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Osteoarthritis

AFor decades, osteoarthritis has been considered a part of aging. But now we consider it an inflammatory process. Recent research points out that older people don’t have to suffer from osteoarthritic pain. And, surprisingly, people much younger than 65 can develop osteoarthritis.

Osteoarthritis (OA), or degenerative joint disease, affects the cartilage—slippery tissue on the ends of bones that meet in a joint. Normally, cartilage helps bones glide over one another. In an OA patient, however, the cartilage is broken down and eventually wears away. As a result bones rub against each other instead of gliding. This causes pain, swelling, and loss of motion. Although the majority of patients with OA are 65 and older, recent research shows that osteoarthritis is not a by-product of aging.

The signs of OA include:

  • Steady or intermittent joint pain
  • Joint stiffness after sitting, sleeping, or otherwise not moving for a long time
  • Swelling or tenderness in the joints
  • A crunching feeling or the sound of bones rubbing against each other.

Timely diagnosis and treatment can help manage pain, improve function, and slow the degeneration. As inflammation and mechanical dysfunction is improved, the OA symptoms also improve.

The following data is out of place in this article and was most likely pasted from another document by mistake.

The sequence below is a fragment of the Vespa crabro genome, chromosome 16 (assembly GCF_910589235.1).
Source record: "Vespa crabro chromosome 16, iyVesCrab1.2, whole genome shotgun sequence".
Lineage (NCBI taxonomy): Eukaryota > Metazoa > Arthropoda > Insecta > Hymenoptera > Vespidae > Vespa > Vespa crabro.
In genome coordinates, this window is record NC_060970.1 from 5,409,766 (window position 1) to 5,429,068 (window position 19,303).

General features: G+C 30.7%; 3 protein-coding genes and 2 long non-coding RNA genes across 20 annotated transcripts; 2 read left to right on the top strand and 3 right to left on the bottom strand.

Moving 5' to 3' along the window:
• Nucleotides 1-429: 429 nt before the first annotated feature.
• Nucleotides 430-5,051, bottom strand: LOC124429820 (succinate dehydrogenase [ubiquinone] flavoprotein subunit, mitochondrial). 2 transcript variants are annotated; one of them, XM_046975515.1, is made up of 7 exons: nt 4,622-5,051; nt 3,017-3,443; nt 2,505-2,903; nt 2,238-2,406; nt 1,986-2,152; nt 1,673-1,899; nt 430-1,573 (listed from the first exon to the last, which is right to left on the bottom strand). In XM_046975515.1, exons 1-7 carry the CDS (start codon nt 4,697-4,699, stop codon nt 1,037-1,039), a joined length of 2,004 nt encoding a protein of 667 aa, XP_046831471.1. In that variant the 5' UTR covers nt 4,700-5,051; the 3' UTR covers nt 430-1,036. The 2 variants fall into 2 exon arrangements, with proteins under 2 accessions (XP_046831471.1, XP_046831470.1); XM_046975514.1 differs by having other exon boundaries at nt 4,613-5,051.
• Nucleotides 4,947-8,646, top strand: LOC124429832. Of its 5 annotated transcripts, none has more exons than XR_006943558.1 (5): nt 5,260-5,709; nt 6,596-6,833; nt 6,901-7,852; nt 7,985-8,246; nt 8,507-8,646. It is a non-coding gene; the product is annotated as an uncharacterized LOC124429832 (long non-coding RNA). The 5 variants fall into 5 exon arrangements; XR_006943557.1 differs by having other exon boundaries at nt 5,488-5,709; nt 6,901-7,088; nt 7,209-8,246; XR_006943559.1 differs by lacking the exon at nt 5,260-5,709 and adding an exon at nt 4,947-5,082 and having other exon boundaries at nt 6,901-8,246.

Movement is one of the best forms of OA treatment—and prevention. It strengthens the muscular support around the joints and improves and maintains joint mobility and function. In addition, exercise helps control weight and improve the patient’s mood and outlook—important factors influencing the severity of the symptoms.

The other important factor is nutrition. Overall reduction in inflammation can play important roles in OA prevention and treatment. (Read more on Inflammation and Natural Pain Relievers) Through changes to your daily diet as well as some herbs or supplements, your overall inflammatory load can be reduced.

Our doctors at LGCWC are trained to relieve the pain and improve joint function through natural therapies, such as chiropractic adjustments, exercises, soft tissue techniques and nutrition. We can’t undo the arthritic changes that have already been made but we can slow them down and improve your function. The next time you shrug off some pain as “just getting old” give LGCWC a call; we can help.

http://www.ncbi.nlm.nih.gov/pubmed/23194896
American Chiropractic Association

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